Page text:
I had the privilege to speak to Albert Ching, Managing Editor of the website Comic Book Resources, about the ever changing world of comics. Albert has been with the site since 2013. Before that, he was with another comic book news site called Newsarama, and prior to that, he worked in print journalism. His vast experience and knowledge makes him an expert in this field.
Jason: What is Comic Book Resources (CBR) and how does it differ from other websites that talk about comic books?
Albert: CBR is one of the longest-running websites covering comic books and pop culture, with roots dating back to the wild west days of the Internet (1995). I think we're different because we offer a variety of content -- straight news, commentary, reviews, previews -- and cover a wide range of topics, from blockbuster movies to independent comics.
How do you think nerd culture has changed in the last decade?
It's definitely become more mainstream! I remember in 2011, when the much-maligned "Green Lantern" movie was in theaters, and there were bus stop ads here in LA featuring Tomar Re; an obscure character even to most comic book fans. Yet there he was, all over town. And that was more than half a decade ago -- the stuff that a relative few of us have loved for years is now being exposed to the world at large, and keeps becoming more pervasive.
What do you think of nerd culture becoming more mainstream?
I think it's great. When you work closely with it, though, it's easy to lose sight of how far things have spread. I mean, how many people dressed up as Deadshot for Halloween this past year? Not only was there an "Ant-Man" movie, there's another one on the way! And it doesn't seem to show any signs of slowing down -- comics are so expansive, that there's still so much territory out there the larger population doesn't know about yet, not to mention new material coming out all the time.
Why do you think a website like CBR is so successful?
We aim to react in a timely fashion -- getting news up accurately and quickly, then further expanding on hot topics with more in-depth articles exploring the subject.
Why do you think people are so passionate when it comes to comic book movies and TV shows?
For the Marvel and DC superhero movies, I think it's partly the same thing that has made comic books themselves successful over the years -- the sense of a shared universe and seeing how characters interact and evolve over a period of time. It makes each one of those films feel like more of an event. Same goes for the shared universe of The CW's "Arrowverse."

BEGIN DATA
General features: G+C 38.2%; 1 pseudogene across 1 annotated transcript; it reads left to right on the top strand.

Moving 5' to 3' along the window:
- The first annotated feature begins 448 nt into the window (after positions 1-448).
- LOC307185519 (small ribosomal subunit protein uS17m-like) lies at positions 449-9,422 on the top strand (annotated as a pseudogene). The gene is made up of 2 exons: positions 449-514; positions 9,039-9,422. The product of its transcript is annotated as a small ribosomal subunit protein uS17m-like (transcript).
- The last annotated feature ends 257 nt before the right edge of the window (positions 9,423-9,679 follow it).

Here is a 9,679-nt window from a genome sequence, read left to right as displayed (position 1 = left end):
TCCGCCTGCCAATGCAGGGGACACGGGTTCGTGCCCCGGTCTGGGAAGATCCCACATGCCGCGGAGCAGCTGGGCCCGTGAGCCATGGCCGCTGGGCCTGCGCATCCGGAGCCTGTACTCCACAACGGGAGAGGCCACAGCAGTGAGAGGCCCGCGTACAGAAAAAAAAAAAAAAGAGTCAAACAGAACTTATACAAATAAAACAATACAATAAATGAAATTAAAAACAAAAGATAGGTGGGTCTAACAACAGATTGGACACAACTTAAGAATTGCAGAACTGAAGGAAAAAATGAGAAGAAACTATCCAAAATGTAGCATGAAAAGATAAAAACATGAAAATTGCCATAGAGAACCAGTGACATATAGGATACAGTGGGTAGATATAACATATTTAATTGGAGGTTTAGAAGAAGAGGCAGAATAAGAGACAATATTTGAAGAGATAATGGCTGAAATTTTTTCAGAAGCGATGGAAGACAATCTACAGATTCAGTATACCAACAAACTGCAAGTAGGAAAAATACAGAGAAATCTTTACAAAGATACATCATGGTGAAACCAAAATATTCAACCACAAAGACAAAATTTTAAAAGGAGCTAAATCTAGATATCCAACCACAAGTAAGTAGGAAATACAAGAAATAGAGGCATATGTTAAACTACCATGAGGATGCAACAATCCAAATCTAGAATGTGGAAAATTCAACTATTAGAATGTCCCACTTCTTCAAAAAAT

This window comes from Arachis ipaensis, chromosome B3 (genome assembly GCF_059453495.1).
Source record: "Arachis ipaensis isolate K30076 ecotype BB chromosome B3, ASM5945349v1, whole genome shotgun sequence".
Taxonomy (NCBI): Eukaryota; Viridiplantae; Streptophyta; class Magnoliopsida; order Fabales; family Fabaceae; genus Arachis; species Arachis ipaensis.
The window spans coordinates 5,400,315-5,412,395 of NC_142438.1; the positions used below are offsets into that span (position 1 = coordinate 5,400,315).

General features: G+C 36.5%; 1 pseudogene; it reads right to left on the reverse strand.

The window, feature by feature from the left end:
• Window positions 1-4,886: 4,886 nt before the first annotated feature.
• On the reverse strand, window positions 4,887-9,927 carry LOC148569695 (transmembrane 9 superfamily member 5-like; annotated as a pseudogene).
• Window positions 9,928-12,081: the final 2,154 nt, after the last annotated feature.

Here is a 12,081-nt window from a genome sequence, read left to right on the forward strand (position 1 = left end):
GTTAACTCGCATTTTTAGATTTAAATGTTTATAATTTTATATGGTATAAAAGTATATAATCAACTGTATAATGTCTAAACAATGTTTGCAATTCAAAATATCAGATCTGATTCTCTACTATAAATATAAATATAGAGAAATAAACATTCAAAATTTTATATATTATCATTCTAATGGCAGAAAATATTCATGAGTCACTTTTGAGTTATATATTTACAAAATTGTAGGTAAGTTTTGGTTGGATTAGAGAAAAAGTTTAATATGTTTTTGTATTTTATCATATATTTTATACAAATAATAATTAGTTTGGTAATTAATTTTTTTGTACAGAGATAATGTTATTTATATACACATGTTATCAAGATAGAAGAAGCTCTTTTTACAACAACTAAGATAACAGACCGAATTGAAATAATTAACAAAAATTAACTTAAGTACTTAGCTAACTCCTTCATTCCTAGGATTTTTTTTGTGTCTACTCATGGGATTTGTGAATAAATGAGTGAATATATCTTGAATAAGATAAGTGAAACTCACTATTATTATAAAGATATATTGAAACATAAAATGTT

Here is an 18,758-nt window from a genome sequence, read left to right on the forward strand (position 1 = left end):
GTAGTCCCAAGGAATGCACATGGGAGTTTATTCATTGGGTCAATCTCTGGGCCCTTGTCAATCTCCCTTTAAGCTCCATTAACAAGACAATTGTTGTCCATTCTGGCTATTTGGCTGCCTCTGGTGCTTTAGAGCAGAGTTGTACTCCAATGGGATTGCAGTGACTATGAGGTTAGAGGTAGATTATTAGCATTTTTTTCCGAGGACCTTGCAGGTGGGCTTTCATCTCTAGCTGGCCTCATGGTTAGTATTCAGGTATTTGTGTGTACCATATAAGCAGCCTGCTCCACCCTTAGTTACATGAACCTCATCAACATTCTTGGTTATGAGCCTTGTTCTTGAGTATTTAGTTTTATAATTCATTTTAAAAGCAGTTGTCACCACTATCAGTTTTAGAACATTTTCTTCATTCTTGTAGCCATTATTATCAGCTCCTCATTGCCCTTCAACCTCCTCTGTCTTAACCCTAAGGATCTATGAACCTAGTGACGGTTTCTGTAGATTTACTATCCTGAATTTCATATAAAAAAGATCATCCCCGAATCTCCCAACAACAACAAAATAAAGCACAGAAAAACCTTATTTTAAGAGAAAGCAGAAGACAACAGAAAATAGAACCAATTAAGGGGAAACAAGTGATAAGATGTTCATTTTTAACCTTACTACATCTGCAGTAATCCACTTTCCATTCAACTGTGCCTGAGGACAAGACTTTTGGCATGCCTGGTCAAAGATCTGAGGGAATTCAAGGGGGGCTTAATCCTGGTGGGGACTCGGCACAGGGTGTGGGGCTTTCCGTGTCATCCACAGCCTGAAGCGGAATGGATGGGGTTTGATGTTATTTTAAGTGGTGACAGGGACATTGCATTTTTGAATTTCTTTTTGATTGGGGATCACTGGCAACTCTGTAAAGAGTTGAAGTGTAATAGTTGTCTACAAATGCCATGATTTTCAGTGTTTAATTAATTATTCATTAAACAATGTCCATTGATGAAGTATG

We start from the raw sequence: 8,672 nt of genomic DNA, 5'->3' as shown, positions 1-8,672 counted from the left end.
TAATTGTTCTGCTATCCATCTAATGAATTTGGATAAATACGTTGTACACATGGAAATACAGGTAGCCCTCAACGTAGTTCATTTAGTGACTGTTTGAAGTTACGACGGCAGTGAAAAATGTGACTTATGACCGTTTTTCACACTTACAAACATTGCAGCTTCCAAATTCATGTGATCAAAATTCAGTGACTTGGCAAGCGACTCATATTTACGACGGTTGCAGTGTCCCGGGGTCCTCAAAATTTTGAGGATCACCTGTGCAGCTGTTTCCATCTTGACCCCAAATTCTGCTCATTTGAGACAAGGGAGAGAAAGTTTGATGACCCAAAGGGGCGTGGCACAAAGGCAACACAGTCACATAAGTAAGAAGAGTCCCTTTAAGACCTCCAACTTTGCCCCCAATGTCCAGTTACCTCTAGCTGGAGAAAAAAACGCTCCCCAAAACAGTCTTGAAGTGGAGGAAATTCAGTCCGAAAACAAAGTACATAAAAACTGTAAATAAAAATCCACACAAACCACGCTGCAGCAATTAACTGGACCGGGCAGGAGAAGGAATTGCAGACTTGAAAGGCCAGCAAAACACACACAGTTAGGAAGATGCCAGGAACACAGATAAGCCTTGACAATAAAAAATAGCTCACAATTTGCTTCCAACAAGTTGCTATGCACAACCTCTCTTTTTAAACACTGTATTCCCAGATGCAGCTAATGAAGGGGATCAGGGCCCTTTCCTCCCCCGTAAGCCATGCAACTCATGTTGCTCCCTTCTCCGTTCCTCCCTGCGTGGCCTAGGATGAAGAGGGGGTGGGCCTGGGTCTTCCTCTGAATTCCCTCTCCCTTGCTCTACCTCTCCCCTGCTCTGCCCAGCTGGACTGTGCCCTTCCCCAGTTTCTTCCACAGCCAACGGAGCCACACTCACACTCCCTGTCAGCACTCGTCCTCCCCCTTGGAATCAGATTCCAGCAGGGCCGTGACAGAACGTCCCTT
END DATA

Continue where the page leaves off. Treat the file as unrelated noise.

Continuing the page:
Of course, comic books offer quality storytelling in diverse genres beyond just superheroes, from things that aren't genre-y at all to something like "The Walking Dead." Given that it's such a visual medium, it makes sense that so many different types of stories have found passionate audiences in film and TV.
Where do you see the future of superhero movies and TV shows in 10 years?
It certainly hasn't show any sign of slowing down in the past 16 years since "X-Men." I'm intrigued by this week's news that "Deadpool" was nominated for two Golden Globes, including Best Picture Musical or Comedy, after winning the Critic's Choice Award for Best Comedy. That seems like the next frontier -- seeing superhero movies and TV shows getting that type of recognition, which hasn't really happened other than Heath Ledger's performance in "The Dark Knight." And why couldn't a superhero movie win Best Picture at the Oscars? As the quality of the films (hopefully) continue to improve and as they're (hopefully) taken more seriously by the critical community, I'd say it's definitely possible.
Where do you hope to see CBR in the future?
Continuing to provide a growing audience with the most comprehensive and insightful coverage of comics culture.
What's your favorite thing that's been on CBR and why?
My favorite thing is when we're able to combine our coverage of comics and pop culture with important issues of the day. I'll single out just a few articles here, but these are only scratching the surface of the material I'm truly proud to have seen published in my time at the site: Brett White writing about Iceman coming out as gay, Casey Gilly on the importance of being an ally, Joseph Illidge on the too-real reasons Luke Cage has remained an enduring hero and Allison Shoemaker's recent piece on the importance of heroes like Supergirl in post-election America.